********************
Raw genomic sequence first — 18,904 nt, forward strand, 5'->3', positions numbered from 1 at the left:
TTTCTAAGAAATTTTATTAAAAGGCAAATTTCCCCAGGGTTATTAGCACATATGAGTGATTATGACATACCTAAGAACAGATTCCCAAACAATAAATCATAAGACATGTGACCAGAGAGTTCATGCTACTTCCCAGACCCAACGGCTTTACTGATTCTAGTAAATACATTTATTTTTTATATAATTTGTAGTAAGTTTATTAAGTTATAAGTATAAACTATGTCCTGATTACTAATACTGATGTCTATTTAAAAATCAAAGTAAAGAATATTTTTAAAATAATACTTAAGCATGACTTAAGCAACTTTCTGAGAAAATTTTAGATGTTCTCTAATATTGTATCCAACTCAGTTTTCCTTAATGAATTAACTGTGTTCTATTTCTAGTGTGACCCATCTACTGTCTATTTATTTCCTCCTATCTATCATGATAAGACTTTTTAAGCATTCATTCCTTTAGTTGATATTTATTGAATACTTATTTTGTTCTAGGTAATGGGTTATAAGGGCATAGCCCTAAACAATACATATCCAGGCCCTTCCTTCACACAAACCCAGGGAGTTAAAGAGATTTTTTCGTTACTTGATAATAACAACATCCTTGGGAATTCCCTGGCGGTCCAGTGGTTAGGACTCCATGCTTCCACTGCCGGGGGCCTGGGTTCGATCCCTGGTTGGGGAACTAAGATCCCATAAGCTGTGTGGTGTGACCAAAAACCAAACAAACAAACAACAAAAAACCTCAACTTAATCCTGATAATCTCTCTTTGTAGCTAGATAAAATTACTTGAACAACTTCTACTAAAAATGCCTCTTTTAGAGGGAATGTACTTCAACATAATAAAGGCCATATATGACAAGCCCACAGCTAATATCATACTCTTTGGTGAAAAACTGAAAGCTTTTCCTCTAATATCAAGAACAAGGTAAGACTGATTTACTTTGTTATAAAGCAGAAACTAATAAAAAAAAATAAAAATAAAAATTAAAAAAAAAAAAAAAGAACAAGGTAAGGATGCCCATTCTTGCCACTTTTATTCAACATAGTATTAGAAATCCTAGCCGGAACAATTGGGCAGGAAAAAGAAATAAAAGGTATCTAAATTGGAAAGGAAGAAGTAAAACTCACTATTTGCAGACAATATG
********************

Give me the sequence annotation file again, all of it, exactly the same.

Raw genomic sequence first — 18,904 nt, forward strand, 5'->3', positions numbered from 1 at the left:
TTTCTAAGAAATTTTATTAAAAGGCAAATTTCCCCAGGGTTATTAGCACATATGAGTGATTATGACATACCTAAGAACAGATTCCCAAACAATAAATCATAAGACATGTGACCAGAGAGTTCATGCTACTTCCCAGACCCAACGGCTTTACTGATTCTAGTAAATACATTTATTTTTTATATAATTTGTAGTAAGTTTATTAAGTTATAAGTATAAACTATGTCCTGATTACTAATACTGATGTCTATTTAAAAATCAAAGTAAAGAATATTTTTAAAATAATACTTAAGCATGACTTAAGCAACTTTCTGAGAAAATTTTAGATGTTCTCTAATATTGTATCCAACTCAGTTTTCCTTAATGAATTAACTGTGTTCTATTTCTAGTGTGACCCATCTACTGTCTATTTATTTCCTCCTATCTATCATGATAAGACTTTTTAAGCATTCATTCCTTTAGTTGATATTTATTGAATACTTATTTTGTTCTAGGTAATGGGTTATAAGGGCATAGCCCTAAACAATACATATCCAGGCCCTTCCTTCACACAAACCCAGGGAGTTAAAGAGATTTTTTCGTTACTTGATAATAACAACATCCTTGGGAATTCCCTGGCGGTCCAGTGGTTAGGACTCCATGCTTCCACTGCCGGGGGCCTGGGTTCGATCCCTGGTTGGGGAACTAAGATCCCATAAGCTGTGTGGTGTGACCAAAAACCAAACAAACAAACAACAAAAAACCTCAACTTAATCCTGATAATCTCTCTTTGTAGCTAGATAAAATTACTTGAACAACTTCTACTAAAAATGCCTCTTTTAGAGGGAATGTACTTCAACATAATAAAGGCCATATATGACAAGCCCACAGCTAATATCATACTCTTTGGTGAAAAACTGAAAGCTTTTCCTCTAATATCAAGAACAAGGTAAGACTGATTTACTTTGTTATAAAGCAGAAACTAATAAAAAAAAATAAAAATAAAAATTAAAAAAAAAAAAAAAGAACAAGGTAAGGATGCCCATTCTTGCCACTTTTATTCAACATAGTATTAGAAATCCTAGCCGGAACAATTGGGCAGGAAAAAGAAATAAAAGGTATCTAAATTGGAAAGGAAGAAGTAAAACTCACTATTTGCAGACAATATG